|~ Plum fruitlet and curly leaves ~|
I've chosen to follow all the fruit trees that I'm growing here in the garden; in the past month, the trees that have been causing the most concern are the plum trees. The new leaves have been targeted by aphids whose sap-sucking activities cause the new leaves to twist, curl and, ultimately, die. Squishing is not an option with a 10 foot tall tree but I have been reading up organic measures that I can put in place for the future. I haven't seen many lacewings in the past few years and these, as well as ladybirds, love to dine on aphids. Apparently tying rolls of cardboard to the tree will provide a daytime shelter for them and planting tansy, fennel, marguerites and cosmos nearby will also help. No problem there - I'd love to see my fruit trees surrounded by flowers and, luckily, I have seed trays full of cosmos and marguerites.
I also read that an anti-aphid spray can be made by boiling up rhubarb leaves and using a dilution of the liquid to spray the insects. The oxalic acid content (which makes the leaves poisonous to all, even people) causes the heart to stop and so the insects die. It sounds good but I don't know if this will also affect the fruit (or me!) so have decided against this. Last year I was told by fruit growers at a local nature reserve that a squirt of Ecover washing up liquid in water used as a spray was what they found effective. (I'd forgotten about that until I re-read this posting!)
By working in the garden on my own during a quiet day, I realised that a much better alternative was being provided by nature. The tiniest of birds in the garden, the Blue Tits, are flying in and pecking off the aphids (well, okay, probably the leaves as well but I don't mind.) I've seen them doing the same to the rose bushes at the other end of the garden but then they'd been very timid. One of these little birds became less timid during the day as he flew back and forth but I worked very quietly just in case!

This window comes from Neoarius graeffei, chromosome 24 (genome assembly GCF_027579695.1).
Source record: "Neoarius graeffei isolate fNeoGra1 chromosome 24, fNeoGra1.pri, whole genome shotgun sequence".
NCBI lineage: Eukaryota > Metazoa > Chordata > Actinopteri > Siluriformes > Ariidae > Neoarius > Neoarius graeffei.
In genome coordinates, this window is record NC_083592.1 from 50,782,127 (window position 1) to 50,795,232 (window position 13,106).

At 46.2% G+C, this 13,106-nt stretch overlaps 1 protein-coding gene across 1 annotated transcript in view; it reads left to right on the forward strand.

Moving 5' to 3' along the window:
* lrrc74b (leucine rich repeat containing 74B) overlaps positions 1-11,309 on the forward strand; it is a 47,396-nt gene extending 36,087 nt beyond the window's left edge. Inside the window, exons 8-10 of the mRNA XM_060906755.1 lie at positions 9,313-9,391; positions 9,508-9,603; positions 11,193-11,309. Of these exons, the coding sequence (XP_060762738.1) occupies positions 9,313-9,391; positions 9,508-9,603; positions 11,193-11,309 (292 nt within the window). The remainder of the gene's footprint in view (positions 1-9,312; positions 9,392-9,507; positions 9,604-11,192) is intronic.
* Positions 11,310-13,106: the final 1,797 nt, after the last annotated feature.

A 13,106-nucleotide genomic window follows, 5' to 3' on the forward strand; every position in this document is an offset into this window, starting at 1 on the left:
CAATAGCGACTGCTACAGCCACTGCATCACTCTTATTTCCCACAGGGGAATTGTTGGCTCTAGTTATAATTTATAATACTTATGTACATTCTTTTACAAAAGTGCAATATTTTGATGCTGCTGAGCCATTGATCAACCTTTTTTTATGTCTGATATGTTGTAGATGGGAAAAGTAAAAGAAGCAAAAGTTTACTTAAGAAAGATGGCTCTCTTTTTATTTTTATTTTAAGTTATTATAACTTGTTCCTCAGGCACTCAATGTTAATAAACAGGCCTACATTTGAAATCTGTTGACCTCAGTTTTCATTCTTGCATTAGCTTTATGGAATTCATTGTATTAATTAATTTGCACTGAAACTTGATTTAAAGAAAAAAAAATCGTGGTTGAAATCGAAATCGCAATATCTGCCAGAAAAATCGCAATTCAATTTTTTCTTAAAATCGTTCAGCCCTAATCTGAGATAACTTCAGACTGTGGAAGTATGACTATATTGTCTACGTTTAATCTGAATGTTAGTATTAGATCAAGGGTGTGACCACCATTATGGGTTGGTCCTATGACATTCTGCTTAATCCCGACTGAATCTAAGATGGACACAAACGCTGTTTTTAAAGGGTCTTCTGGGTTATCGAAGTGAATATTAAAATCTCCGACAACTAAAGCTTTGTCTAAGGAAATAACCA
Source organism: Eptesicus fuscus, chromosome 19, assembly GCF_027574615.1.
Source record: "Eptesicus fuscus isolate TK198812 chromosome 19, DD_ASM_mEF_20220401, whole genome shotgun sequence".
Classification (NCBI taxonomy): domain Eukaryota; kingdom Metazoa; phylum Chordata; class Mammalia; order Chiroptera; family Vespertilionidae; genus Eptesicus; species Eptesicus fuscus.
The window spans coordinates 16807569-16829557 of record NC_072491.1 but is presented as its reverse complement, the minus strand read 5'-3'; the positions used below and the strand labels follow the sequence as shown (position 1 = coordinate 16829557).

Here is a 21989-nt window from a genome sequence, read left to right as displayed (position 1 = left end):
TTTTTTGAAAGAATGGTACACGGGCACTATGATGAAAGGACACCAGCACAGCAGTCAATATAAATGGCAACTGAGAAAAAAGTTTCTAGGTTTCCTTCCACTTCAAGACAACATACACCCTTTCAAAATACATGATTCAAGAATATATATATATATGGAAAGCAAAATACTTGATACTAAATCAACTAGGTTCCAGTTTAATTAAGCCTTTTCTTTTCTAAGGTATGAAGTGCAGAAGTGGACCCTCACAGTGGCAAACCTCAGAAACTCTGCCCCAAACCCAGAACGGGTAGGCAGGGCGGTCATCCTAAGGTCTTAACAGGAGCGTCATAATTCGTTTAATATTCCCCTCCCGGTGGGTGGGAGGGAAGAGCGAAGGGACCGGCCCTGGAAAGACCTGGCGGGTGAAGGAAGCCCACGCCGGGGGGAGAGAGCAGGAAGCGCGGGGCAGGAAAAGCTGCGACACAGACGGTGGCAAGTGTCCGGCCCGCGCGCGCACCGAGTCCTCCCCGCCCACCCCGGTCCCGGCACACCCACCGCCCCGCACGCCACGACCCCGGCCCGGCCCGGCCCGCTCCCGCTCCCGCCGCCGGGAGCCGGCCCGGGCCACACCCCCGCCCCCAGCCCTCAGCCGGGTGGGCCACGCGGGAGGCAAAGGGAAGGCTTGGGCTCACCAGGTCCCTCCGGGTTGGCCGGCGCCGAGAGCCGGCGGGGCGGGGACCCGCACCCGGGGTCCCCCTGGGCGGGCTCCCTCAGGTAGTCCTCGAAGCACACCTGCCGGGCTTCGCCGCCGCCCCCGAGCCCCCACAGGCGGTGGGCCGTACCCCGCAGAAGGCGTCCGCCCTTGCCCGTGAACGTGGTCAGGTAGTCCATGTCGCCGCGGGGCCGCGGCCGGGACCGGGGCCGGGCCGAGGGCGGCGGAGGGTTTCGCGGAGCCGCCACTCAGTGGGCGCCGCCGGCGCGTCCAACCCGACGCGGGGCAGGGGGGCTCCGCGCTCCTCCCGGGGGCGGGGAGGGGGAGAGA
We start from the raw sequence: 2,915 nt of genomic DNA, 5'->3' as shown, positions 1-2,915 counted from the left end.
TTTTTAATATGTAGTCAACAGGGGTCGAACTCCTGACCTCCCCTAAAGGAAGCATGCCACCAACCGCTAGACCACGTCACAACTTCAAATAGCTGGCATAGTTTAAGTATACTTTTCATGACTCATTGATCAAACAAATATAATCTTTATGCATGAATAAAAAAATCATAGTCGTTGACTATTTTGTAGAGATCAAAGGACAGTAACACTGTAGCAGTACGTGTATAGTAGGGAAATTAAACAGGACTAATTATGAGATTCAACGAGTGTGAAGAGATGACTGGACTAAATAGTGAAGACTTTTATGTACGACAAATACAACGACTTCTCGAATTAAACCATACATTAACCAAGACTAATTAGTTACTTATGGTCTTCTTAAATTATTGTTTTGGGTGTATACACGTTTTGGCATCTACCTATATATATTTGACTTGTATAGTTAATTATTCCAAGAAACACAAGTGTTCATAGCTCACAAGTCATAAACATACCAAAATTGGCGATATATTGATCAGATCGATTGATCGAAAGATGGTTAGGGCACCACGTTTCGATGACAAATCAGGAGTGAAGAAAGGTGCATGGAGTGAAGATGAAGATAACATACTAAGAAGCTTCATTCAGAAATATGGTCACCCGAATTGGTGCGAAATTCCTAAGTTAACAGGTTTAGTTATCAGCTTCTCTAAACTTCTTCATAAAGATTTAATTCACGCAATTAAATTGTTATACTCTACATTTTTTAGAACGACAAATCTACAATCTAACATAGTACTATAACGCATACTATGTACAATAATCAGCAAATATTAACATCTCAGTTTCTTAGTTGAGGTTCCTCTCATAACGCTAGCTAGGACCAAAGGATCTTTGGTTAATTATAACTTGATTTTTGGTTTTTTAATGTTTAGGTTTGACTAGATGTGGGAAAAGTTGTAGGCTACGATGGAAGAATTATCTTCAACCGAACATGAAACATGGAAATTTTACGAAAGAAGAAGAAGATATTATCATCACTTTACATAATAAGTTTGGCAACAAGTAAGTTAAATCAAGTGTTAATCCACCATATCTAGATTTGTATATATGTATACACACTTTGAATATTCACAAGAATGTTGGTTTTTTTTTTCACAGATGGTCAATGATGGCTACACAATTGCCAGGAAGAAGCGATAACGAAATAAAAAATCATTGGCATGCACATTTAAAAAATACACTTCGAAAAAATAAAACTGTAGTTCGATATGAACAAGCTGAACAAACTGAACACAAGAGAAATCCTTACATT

I'm keeping a careful eye on the trees as they're looking a bit the worse for wear now; the affected leaves are going brown which will reduce photosynthesis. Apparently once the aphids fly off (to another host plant), the tree should recover. So, how to help this recovery? Bob Flowerdew, the organic gardener, advises that all fruit trees benefit from a nitrogen boost in the soil; beans and peas return nitrogen to the soil. Nasturtiums are also a good companion plant as aphids are drawn to their succulent leaves (although do I want more aphids around my trees? No.) I think the answer is to use the trees as climbing frames for tall beans and see how that works out. Also to water well so that the tree isn't stressed and to remember to mulch the roots (but not the trunk) in early winter.
The good news is that, so far (but we still have the famous 'June drop' to get through), the fruitlets seem to be holding on and there are a few growing...
...Unlike the pear trees where the leaves are unaffected and looking very healthy but I've only found one fruit spike left from all that earlier blossom - and I think that's since dropped off!
The cherry trees are also promisingly dripping with fruitlets. I'm expecting quite a few of these to drop because that's what has happened in past years although there were loads left to pick! I've also had to remove a small branch from the corner cherry tree as it had died but the rest of the tree seems okay.
The apple trees are also looking really good, with just one leaf (that I could find) having a few woolly aphids; lots of ladybirds on the apple trees should keep this in check but I'll keep an eye on it. There was just a hint of blossom remaining on 29th April when I took these photos but, again, lots of tiny fruitlets have developed which have withstood the funnelling winds we had last week. I have strawberries, pelargoniums and borage planted around these trees and seen lots of bees buzzing around so I'm guessing this all helped with pollination!
And, finally, I have to give a big thank you to Victoriana Nurseries for the wonderful quince tree (Cydonia oblonga 'Champion') that they delivered earlier this year. It's established really well and makes me feel happy every time I stop to look at it!